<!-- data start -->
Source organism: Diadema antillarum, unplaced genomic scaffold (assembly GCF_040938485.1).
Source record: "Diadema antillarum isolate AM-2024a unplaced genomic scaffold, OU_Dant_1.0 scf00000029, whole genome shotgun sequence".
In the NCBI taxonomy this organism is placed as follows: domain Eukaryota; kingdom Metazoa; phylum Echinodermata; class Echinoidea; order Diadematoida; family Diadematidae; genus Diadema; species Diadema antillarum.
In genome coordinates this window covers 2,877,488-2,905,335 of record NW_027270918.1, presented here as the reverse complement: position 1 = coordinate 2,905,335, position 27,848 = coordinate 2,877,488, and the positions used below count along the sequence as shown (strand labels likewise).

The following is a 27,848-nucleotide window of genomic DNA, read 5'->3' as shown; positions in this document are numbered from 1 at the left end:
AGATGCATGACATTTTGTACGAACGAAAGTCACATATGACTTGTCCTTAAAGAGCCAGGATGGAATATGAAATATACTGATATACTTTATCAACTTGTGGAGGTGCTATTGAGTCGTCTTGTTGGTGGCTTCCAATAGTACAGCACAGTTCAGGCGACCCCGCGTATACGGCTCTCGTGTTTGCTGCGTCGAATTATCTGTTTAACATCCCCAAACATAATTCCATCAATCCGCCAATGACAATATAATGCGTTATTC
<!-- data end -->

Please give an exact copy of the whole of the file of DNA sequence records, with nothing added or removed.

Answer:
Source organism: Diadema antillarum, unplaced genomic scaffold (assembly GCF_040938485.1).
Source record: "Diadema antillarum isolate AM-2024a unplaced genomic scaffold, OU_Dant_1.0 scf00000029, whole genome shotgun sequence".
In the NCBI taxonomy this organism is placed as follows: domain Eukaryota; kingdom Metazoa; phylum Echinodermata; class Echinoidea; order Diadematoida; family Diadematidae; genus Diadema; species Diadema antillarum.
In genome coordinates this window covers 2,877,488-2,905,335 of record NW_027270918.1, presented here as the reverse complement: position 1 = coordinate 2,905,335, position 27,848 = coordinate 2,877,488, and the positions used below count along the sequence as shown (strand labels likewise).

The following is a 27,848-nucleotide window of genomic DNA, read 5'->3' as shown; positions in this document are numbered from 1 at the left end:
AGATGCATGACATTTTGTACGAACGAAAGTCACATATGACTTGTCCTTAAAGAGCCAGGATGGAATATGAAATATACTGATATACTTTATCAACTTGTGGAGGTGCTATTGAGTCGTCTTGTTGGTGGCTTCCAATAGTACAGCACAGTTCAGGCGACCCCGCGTATACGGCTCTCGTGTTTGCTGCGTCGAATTATCTGTTTAACATCCCCAAACATAATTCCATCAATCCGCCAATGACAATATAATGCGTTATTC